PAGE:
While I do not think they pan out in as neat a historiographical way as he thought, these finely tuned typological distinctions offered by Gavin Langmuir suss out assertions of in-group animus for outgroups.
Langmuir makes these distinctions about intergroup animus. They are “formal characteristics intrinsic to the assertions—or vehicles of communication—themselves.”
Realistic assertions about outgroups are propositions that utilize the information available about an outgroup and are based on the same assumptions about the nature of groups and the effect of membership on individuals as those used to understand the ingroup and its reference groups and their members.
Xenophobic assertions are propositions that grammatically attribute a socially menacing conduct to an outgroup and all its members but are empirically based only on the conduct of a historical minority of the members; they neglect other, unthreatening, characteristics of the outgroup; and they do not acknowledge that there are great differences between the individuals who compose the outgroup as there are between the individuals who compose the ingroup.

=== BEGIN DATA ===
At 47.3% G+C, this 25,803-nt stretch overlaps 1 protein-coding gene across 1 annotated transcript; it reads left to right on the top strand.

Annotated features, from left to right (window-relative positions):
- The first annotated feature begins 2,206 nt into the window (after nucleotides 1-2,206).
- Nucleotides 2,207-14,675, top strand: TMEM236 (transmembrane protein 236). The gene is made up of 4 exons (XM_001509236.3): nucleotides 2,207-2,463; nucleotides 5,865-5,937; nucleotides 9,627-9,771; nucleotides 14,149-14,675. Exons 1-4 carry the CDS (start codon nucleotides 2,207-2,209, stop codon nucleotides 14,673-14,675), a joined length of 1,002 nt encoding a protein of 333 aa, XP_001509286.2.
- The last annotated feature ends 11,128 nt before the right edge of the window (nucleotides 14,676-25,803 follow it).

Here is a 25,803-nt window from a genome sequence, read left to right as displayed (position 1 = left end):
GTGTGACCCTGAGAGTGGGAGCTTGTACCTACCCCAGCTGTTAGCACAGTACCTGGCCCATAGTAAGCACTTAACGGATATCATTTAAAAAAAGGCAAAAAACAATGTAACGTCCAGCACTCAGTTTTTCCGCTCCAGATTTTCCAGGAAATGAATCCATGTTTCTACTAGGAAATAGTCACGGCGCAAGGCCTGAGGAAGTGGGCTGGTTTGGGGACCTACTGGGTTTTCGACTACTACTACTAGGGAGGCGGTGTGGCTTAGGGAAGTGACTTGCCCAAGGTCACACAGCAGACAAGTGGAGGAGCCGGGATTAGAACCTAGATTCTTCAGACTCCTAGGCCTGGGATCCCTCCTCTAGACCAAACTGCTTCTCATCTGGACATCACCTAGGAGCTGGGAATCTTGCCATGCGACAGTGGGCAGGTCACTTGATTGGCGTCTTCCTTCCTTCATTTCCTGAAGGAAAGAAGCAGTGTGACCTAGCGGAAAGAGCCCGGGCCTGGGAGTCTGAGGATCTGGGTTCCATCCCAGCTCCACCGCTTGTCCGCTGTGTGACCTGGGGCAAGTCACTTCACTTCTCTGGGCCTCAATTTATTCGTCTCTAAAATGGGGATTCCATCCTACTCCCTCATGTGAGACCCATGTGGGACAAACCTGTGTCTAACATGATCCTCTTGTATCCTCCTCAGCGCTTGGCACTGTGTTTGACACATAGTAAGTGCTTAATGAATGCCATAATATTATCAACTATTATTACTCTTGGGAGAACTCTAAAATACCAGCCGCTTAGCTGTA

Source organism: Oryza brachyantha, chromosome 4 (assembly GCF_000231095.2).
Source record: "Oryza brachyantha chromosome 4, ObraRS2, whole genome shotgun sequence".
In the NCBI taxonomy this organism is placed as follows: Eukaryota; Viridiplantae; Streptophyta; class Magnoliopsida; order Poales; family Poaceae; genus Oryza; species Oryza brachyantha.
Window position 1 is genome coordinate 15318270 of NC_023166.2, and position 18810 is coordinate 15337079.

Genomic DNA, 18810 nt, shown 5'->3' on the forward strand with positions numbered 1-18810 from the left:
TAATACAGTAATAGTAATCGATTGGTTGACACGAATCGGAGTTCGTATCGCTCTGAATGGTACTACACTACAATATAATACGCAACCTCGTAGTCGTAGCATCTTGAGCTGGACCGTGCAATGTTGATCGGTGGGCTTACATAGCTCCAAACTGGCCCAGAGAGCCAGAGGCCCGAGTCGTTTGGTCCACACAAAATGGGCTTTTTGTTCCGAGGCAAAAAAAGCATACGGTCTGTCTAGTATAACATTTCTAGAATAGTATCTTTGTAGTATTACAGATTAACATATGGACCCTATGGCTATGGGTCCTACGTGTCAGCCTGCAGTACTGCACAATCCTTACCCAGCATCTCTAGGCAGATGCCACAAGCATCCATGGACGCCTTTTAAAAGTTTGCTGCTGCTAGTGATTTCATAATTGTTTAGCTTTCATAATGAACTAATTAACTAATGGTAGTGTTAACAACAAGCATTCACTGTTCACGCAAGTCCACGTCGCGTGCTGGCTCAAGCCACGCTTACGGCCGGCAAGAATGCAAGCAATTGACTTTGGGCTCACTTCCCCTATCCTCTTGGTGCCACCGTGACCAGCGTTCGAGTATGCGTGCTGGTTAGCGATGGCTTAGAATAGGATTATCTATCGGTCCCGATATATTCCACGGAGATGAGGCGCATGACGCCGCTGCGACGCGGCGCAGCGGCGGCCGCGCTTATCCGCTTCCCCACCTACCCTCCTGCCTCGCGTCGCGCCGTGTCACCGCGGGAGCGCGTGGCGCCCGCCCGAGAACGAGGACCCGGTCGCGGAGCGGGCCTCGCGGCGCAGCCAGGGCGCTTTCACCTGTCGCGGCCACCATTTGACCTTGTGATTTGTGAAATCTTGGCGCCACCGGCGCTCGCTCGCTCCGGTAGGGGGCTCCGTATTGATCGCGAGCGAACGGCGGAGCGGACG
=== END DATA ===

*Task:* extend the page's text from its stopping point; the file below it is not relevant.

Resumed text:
Chimerical assertions are propositions that grammatically attribute with certitude to an outgroup and all its members characteristics that have never been empirically observed.
(Towards a Definition of Anti-Semitism, 328).
Chimerical assertions include “fantasies, figments of the imagination, monsters that, although dressed syntactically in the clothes of real humans, have never been seen and are projections of mental processes unconnected with the real people of the outgroup. Chimerical assertions have no “kernel of truth”